GRAND RAPIDS, Mich. - Grand Rapids leaders are taking a close look at the future of "legal" marijuana businesses within the city.
Medical marijuana has been legal in Michigan since 2009, though Lansing is still tweaking how pot businesses are licensed and regulated. In that time, Grand Rapids has not allowed any "provisioning centers," more commonly known as "dispensaries."
There's a new kink in those considerations.
A statewide measure on the November ballot could make the sale and use of recreational marijuana legal, and polls suggest 60-percent of voters favor legalization of recreational pot.
Several weeks ago, the Grand Rapids Planning and Zoning Commission decided that the current ordinance was a little too restrictive. They made changes to the proposal and sent it over to city commissioners for discussion. In a six to one vote, city commissioners decided that the changes were a little lax and they opted to go back to the initial ordinance.
"It's much easier to loosen restrictions, than once you've allowed something to pull it back," Managing Director of Planning and Development Suzanne Schulz said.
City leaders are also taking into account the recreational side, should it pass in November.
"The way the ordinance was written, it was trying to anticipate that recreational would be on the ballot, it's polling very high and so I think it would be naive to think that we're only dealing with medical marijuana," Schulz said.
The number of facilities allowed and specific locations is a big part of the discussion.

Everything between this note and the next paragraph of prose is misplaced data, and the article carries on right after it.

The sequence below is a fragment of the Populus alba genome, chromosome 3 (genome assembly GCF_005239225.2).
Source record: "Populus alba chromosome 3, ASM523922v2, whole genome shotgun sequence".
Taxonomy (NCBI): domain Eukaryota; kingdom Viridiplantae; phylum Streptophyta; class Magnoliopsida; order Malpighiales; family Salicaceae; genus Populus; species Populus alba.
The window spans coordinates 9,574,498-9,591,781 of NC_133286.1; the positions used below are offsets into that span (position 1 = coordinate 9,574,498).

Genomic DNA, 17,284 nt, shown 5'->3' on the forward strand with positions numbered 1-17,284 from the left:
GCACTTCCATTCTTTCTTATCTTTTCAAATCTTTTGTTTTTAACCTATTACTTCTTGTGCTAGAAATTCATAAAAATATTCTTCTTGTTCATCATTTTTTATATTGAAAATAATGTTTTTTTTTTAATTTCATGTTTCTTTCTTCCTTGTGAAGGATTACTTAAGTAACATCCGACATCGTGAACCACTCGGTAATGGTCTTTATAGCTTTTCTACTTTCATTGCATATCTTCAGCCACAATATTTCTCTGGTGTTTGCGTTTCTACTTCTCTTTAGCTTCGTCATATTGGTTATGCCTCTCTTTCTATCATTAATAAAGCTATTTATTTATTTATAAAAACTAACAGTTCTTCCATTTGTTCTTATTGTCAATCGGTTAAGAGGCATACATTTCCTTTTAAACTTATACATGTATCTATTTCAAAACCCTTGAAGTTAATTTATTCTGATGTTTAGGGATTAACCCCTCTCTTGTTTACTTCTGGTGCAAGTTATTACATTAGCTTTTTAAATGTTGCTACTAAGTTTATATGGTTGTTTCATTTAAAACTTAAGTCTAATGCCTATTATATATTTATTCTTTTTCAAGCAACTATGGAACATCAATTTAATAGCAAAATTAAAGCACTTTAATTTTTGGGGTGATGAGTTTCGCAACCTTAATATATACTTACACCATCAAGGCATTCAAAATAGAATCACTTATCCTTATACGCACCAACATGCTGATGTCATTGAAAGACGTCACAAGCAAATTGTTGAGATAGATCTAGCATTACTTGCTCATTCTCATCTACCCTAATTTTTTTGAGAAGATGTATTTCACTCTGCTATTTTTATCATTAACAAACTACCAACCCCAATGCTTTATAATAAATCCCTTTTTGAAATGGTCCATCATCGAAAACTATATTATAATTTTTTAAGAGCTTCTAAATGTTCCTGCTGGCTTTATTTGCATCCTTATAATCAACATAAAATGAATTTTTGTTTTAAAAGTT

"Is it 40, is it 100, is it 300, what should that be set at and what do we need to think about for those areas of the city that would be affected?" Schulz asked.
Commissioners are continuing to look at how other Michigan cities are handling it.
"We've see communities like Lansing and Ann Arbor, who allowed for an unlimited number of facilities, now trying to scale back requests or do moratoriums and they're saying, it can be too many," Schulz said.
The goal is to create the best ordinance fit for Grand Rapids, the first time.
"Really what this is is a drastically changing landscape very quickly, things are adjusting both on who is involved, the location of things, the petitions, where are we and how should we regulate and how do we have that discussion, without having to go back to the community every time and saying 'oh, something else has changed'," Schulz said.
On July 10, city commissioners will meet once more at city hall at 7 p.m. to go over the ordinance and hear from the public. During the July 24 meeting, they could take up a vote on the issue.
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